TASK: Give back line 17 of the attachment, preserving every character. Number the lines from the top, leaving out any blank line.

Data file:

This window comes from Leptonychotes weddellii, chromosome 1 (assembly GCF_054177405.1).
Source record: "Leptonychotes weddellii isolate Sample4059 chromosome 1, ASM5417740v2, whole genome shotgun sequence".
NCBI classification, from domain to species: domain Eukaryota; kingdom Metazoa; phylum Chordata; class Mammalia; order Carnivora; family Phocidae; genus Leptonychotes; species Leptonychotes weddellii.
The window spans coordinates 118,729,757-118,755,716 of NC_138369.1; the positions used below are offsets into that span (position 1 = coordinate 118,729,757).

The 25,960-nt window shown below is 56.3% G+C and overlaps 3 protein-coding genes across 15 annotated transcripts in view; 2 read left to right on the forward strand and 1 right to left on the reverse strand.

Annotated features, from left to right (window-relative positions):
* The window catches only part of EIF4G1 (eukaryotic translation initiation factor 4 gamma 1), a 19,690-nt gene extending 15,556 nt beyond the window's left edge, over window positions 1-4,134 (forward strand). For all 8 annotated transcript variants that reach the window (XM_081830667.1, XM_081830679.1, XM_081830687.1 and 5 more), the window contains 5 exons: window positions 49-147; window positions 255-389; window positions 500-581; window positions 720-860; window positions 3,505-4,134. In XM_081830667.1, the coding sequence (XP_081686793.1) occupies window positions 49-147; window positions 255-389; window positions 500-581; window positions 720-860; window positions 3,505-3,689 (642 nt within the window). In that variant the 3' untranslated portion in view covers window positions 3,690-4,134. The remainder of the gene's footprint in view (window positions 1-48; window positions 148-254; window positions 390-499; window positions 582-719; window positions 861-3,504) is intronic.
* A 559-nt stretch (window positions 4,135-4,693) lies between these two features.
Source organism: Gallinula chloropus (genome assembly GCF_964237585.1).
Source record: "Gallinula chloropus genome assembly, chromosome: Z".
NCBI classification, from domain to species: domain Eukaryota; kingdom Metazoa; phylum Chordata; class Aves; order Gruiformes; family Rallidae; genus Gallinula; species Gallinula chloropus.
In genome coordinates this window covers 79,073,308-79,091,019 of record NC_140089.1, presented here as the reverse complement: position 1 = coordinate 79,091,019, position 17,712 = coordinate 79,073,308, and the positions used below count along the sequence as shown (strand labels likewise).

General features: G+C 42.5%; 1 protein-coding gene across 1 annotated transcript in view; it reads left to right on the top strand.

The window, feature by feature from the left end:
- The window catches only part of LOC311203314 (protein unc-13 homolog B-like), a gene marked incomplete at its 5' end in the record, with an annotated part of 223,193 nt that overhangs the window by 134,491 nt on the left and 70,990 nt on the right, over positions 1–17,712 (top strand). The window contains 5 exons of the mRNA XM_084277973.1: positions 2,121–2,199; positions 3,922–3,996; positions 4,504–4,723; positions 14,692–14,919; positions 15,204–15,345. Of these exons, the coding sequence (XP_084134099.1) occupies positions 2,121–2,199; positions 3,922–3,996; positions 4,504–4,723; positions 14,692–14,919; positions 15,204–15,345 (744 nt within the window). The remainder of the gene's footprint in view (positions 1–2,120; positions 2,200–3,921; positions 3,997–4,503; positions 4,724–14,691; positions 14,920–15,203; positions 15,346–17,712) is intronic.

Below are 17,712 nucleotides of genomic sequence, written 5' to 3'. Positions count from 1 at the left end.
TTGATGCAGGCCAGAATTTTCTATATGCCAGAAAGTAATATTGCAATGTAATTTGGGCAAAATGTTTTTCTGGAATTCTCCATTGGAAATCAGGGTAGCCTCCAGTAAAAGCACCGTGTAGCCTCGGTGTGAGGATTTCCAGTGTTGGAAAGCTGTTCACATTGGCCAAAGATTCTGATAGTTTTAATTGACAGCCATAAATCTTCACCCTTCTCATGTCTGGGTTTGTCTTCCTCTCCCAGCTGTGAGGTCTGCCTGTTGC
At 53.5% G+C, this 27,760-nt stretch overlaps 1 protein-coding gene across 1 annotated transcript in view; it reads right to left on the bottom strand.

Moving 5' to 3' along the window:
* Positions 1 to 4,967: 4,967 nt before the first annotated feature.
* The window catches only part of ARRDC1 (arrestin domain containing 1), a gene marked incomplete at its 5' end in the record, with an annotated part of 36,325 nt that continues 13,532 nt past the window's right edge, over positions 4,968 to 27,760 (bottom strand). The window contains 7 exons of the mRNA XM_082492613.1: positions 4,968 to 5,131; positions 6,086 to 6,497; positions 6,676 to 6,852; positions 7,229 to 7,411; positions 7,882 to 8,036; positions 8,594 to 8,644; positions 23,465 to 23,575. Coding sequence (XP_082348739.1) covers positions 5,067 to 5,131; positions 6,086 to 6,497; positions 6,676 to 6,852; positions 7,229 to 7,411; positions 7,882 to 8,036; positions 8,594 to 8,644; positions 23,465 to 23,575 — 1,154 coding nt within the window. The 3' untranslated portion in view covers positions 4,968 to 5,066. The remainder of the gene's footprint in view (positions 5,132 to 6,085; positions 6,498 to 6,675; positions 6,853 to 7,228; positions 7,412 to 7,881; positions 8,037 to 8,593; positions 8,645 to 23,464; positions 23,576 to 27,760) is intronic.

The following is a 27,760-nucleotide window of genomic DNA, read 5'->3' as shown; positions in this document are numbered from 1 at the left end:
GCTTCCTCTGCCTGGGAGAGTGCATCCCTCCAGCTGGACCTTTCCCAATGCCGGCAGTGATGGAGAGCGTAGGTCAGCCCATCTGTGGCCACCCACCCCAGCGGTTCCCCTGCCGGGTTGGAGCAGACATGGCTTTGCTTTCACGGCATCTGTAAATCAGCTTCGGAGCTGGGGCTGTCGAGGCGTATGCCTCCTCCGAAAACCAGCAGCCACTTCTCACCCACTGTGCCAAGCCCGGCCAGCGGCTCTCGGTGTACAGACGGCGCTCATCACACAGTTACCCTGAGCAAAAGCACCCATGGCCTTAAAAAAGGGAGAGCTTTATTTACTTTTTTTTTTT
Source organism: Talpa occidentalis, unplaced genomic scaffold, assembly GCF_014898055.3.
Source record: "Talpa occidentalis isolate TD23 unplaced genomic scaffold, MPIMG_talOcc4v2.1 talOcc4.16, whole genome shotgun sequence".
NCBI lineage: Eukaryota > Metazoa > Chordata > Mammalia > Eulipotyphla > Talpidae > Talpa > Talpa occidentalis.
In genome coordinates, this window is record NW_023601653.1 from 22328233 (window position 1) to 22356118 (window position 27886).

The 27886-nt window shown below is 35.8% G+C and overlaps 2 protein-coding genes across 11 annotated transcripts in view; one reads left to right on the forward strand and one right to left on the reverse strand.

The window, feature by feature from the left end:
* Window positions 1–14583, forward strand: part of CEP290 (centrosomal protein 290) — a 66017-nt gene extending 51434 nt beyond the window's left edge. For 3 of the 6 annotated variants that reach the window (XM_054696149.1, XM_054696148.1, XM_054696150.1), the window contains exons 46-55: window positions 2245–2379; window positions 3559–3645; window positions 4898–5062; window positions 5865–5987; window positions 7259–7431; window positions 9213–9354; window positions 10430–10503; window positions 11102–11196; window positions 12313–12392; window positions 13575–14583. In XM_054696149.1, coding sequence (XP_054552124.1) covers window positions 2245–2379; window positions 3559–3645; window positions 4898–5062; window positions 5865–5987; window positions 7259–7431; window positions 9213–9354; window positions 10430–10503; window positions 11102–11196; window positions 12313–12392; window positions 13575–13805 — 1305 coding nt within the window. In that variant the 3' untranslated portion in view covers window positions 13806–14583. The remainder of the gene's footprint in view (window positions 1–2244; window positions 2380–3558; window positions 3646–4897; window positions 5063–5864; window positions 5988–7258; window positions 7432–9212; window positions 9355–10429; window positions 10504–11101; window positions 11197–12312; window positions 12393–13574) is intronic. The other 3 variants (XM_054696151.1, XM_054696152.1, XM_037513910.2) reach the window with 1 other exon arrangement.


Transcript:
TTGATGCAGGCCAGAATTTTCTATATGCCAGAAAGTAATATTGCAATGTAATTTGGGCAAAATGTTTTTCTGGAATTCTCCATTGGAAATCAGGGTAGCCTCCAGTAAAAGCACCGTGTAGCCTCGGTGTGAGGATTTCCAGTGTTGGAAAGCTGTTCACATTGGCCAAAGATTCTGATAGTTTTAATTGACAGCCATAAATCTTCACCCTTCTCATGTCTGGGTTTGTCTTCCTCTCCCAGCTGTGAGGTCTGCCTGTTGC